2022 Recovery Stories Blog Posts, Part 2

I have recently uploaded a blog post which provides the titles of my blog posts this year, along with links to these posts. Here, I provide details of the remaining blog posts:

> The New ‘William White Papers’ Website

> The everyday lives of recovering drug users [Refers to excellent research by Joanne Neale and colleagues]

> Revised ‘Steps to Reintegration Model’ by Julian Buchanan

> Fighting Stigma and Discrimination When Recovering From Problem Drug Use

> ‘Addiction treatment mismatch: when what’s on offer isn’t always what’s wanted’ by David McCartney [From the Recovery Review blog]

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2022 Recovery Stories Blog Posts, Part 1

As the end of 2022 is approaching, I thought I’d provide the titles of, and links to, the 38 posts on my Recovery Stories blog from this year. The photograph alongside is of Rowdy Yates, who we lost in February this year. Rowdy was a true addiction recovery champion. In the photograph below, taken in Stirling on 25 March 2009 by Mark Gilman, I am with Rowdy. Here are the first 20 of my blog posts this year, the earliest in the year shown first:

> An Awesome Recovery Story to Start 2022 [From The Guardian]

> ‘How I Overcame my Heroin Addiction – and Started to Live’ by John Crace [From The Guardian]

> ‘I was a heroin addict and had given up on myself. Then suddenly, briefly, I felt a desire to live.’ by John Crace [From The Guardian]

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Visiting UK Recovery Friends: Part 4 (Ash Whitney)

After leaving Wynford Ellis Owen and his lovely wife Meira in Creigiau (South Wales), I headed to Cilfrew, located close to Neath, to visit my great friend Ash Whitney, of Wired Up Wales, and his parents. Ash and I have worked together on-and-off for over 20 years now, starting not long after I launched WIRED (Web-based Information REsource on Drugs), which later became known as Wired In.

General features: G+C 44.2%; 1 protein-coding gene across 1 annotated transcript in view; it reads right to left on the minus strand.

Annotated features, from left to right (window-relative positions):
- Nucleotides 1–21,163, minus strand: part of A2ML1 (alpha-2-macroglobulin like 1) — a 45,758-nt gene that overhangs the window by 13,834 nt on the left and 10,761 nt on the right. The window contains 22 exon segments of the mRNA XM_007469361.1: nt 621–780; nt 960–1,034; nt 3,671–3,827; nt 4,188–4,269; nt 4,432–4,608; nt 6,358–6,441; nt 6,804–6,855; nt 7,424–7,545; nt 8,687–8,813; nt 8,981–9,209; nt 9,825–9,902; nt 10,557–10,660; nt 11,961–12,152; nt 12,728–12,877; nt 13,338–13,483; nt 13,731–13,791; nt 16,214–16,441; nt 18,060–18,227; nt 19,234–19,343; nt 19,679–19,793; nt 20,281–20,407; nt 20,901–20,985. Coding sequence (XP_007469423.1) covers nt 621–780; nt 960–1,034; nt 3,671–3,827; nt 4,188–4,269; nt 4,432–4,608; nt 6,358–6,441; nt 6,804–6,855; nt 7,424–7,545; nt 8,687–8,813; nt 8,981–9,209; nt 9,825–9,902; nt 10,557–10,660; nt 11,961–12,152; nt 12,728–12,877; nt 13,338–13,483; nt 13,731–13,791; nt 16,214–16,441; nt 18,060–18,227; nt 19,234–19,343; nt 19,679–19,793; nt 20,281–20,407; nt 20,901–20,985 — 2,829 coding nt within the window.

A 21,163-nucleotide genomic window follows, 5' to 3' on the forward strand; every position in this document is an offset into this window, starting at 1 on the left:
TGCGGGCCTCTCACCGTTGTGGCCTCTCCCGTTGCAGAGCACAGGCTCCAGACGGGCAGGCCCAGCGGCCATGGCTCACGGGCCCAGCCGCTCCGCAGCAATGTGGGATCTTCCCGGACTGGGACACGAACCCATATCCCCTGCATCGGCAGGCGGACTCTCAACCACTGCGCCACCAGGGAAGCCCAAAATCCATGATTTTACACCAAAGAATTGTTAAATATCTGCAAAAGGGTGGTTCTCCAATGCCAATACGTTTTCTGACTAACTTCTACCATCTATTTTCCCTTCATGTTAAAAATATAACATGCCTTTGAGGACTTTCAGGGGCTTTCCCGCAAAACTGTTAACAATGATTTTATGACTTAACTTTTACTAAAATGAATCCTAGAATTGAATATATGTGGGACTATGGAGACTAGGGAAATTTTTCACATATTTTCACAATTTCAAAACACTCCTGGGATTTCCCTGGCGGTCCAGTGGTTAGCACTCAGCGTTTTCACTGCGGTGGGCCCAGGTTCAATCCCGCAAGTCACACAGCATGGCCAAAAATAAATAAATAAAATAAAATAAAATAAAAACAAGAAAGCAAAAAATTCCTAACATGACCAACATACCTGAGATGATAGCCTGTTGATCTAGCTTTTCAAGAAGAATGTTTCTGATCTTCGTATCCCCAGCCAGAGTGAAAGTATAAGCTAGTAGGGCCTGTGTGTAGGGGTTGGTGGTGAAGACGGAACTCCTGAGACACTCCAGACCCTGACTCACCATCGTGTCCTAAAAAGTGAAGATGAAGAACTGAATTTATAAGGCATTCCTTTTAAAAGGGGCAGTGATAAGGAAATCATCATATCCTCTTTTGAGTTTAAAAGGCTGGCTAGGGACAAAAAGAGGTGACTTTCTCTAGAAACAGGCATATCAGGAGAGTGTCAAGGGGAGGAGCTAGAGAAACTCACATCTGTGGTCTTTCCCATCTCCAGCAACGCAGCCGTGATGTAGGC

At the beginning of the new millennium, I received a small level of funding from the Welsh Development Agency, which at the time was the economic development agency for Wales, to develop and maintain an online resource that would help people in Wales better understand the nature of drug and alcohol use problems and how they could be overcome. Use of illegal drugs, in particular heroin, and excessive drinking were major problems in parts of Wales, particularly in areas suffering economic and social problems such as in the Welsh valleys. These problems had increased as coal mines in the valleys closed. 

A technician in my university department, Neil Carter, suggested I approach a web-developer friend of his, Ash Whitney, to see if he would build me a website.

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Recovery Stories Website: Aims

It’s good to be back writing for my ‘Recovery Stories’ blog after such a long time away. I plan to post on the blog at least every weekday, as there is plenty that I want to cover. I’ve already loaded up over 40 blog posts ready to save me some time in the future. My old blog posts are still available.